DLR’s approach is to strive for strong international cooperation using opportunities to embark on joint exploration missions with other space agencies. This makes it possible to fly national payloads and become a sought after international partner at the same time. For financial reasons, the focus is on joint missions with ESA in the European arena and with international agencies such as NASA, JAXA and Roscosmos.
One of the most prominent cooperative projects is the NASA airborne observatory SOFIA. In this joint venture Germany supplied the telescope and now participates in the operation of the observatory. Another major cooperation is the Russian Spektrum Rontgen Gamma spacecraft, for which Germany is contributing the eROSITA instrument. In addition, Germany has provided instruments for nearly every NASA Mars mission.
An example of a very successful international project in which DLR participated is the European Rosetta mission to Comet 67P/Churyumov-Gerasimenko, in which development and operation of the Philae lander was led by DLR. Together with ESA, the first ever landing on a comet was performed on 12 November 2014.
ESA’s unmanned Automated Transfer Vehicle-3 (ATV-3) approaching the ISS for docking in March 2012
A similar project is being pursued with the development of the DLR MASCOT (Mobile Asteroid Surface Scout) lander. Developed together with the French space agency (CNES) and the Japanese Aerospace Exploration Agency (JAXA), this landing system is expected to descend from the Japanese Hayabusa 2 spacecraft onto the asteroid Ryugu (formerly 1999 JU3) in 2018 to support the search for a suitable place for the main spacecraft to acquire a sample that will be returned to Earth.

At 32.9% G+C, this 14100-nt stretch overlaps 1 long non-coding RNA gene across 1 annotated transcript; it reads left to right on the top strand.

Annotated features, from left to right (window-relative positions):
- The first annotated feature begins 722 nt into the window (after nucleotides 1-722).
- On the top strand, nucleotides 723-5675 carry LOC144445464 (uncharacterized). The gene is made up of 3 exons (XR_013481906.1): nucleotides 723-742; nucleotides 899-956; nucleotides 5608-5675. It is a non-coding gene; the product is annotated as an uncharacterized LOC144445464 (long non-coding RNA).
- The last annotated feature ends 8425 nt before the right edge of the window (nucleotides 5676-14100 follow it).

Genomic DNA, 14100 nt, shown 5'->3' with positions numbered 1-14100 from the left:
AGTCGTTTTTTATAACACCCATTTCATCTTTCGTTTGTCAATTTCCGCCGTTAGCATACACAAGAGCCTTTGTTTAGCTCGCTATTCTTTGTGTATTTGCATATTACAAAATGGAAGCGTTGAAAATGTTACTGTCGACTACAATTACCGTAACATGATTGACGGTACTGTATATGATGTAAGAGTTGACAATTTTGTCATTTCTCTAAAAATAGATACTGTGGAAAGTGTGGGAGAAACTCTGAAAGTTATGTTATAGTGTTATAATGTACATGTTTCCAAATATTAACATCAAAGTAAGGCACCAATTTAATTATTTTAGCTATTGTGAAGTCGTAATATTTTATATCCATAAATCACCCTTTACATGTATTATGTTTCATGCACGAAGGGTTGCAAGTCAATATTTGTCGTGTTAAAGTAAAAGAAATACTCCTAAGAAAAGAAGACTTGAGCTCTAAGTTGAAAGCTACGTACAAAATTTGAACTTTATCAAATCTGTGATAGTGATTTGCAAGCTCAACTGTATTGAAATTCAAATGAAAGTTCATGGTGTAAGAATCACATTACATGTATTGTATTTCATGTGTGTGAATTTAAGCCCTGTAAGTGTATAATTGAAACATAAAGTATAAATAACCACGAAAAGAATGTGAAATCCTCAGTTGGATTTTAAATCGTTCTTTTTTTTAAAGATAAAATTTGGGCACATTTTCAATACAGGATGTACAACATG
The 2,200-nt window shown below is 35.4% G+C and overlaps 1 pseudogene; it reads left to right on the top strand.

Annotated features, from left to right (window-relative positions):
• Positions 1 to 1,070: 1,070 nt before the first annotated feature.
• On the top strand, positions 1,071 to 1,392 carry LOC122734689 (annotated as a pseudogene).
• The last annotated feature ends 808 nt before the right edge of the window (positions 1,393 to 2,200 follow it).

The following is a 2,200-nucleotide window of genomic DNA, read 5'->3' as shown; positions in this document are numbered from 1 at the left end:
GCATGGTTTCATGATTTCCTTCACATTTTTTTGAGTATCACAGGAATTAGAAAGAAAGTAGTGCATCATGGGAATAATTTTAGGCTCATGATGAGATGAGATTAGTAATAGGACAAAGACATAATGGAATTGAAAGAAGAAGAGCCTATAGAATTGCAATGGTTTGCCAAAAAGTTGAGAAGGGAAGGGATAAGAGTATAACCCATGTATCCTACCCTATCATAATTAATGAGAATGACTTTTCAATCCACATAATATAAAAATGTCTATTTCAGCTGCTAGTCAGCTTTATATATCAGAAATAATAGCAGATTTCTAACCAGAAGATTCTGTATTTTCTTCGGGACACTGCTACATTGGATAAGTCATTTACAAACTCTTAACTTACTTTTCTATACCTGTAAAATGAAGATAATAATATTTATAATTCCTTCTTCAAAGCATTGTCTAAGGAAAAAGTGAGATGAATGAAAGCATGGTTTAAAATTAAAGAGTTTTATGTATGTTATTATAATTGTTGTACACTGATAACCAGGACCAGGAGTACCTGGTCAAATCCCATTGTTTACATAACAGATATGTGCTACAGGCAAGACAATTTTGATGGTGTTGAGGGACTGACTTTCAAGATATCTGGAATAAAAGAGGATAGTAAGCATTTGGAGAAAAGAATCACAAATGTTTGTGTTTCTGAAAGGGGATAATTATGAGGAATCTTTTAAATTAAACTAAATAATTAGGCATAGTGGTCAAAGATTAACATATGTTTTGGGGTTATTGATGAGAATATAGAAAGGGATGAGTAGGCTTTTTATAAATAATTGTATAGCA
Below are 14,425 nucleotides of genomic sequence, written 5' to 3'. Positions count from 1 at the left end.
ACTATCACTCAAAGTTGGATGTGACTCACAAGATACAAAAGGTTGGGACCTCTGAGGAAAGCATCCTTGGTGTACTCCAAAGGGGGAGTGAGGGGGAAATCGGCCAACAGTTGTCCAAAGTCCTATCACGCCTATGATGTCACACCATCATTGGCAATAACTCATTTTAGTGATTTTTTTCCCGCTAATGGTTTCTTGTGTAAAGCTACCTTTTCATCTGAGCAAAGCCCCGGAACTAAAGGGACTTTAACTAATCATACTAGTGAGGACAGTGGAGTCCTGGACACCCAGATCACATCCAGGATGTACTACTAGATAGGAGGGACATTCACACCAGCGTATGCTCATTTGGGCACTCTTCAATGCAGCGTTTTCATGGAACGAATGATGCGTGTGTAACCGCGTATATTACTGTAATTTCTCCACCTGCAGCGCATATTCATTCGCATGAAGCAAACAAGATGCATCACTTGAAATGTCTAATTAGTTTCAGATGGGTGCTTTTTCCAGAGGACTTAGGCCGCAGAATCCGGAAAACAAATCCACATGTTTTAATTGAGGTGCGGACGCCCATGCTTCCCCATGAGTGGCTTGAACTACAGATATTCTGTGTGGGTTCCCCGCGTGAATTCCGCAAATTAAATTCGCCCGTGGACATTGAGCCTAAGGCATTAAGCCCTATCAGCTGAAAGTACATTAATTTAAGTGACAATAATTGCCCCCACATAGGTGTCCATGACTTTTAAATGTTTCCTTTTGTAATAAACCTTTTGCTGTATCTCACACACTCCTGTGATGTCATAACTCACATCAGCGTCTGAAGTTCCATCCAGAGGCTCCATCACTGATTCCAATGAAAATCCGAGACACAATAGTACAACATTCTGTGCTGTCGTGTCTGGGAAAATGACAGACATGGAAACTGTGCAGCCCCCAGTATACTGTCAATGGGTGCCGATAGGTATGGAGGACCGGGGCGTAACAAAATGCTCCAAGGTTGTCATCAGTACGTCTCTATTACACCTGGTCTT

In addition to exploring asteroids, DLR is also participating in various missions to the outer and inner planets of the Solar System. The high-performance HRSC (High Resolution Stereo Camera) on board the Mars Express spacecraft has been delivering high-resolution images of the Martian surface since 2004. The now concluded Venus Express mission was similar, and investigated the atmosphere of Venus from 2006 onwards. The VIRTIS spectrometer on Venus Express was developed by DLR.
In addition to the already flown or still operational missions, various projects are currently underway. The InSight mission is being prepared with NASA, and DLR is contributing the HP3 (Heat Flow and Physical Properties Package) experiment as one of the two scientific payloads that will make it possible to conduct research in the field of planetary physics by measuring the heat flows on Mars.
The ESA/JAXA BepiColombo mission to Mercury is planned for launch in 2017; DLR is contributing the laser altimeter BELA as well as the infrared spectrometer MERTIS. Starting in 2022, the Jupiter Icy Moons Explorer (JUICE) will be launched to investigate the gas giant and its moons. DLR will contribute the laser altimeter GALA and key components of the camera system.
The ExoMars programme is of paramount importance for DLR in the field of robotic exploration. The two ExoMars missions, which ESA is carrying out together with the Russian space agency Roscosmos, have the goal of seeking traces of life on Mars. The first mission launched from Baikonur on 14 March 2016. It consists of the Trace Gas Orbiter, which will conduct detailed analyses of the Martian atmosphere, and the landing demonstrator Schiaparelli. The second mission is scheduled to launch in 2020 and it will land a rover on the surface of the Red Planet. Samples will be extracted from depths of up to two metres using a drill; the primary objective will be to search for organic molecules. German aerospace companies and German research institutions are participating in both missions.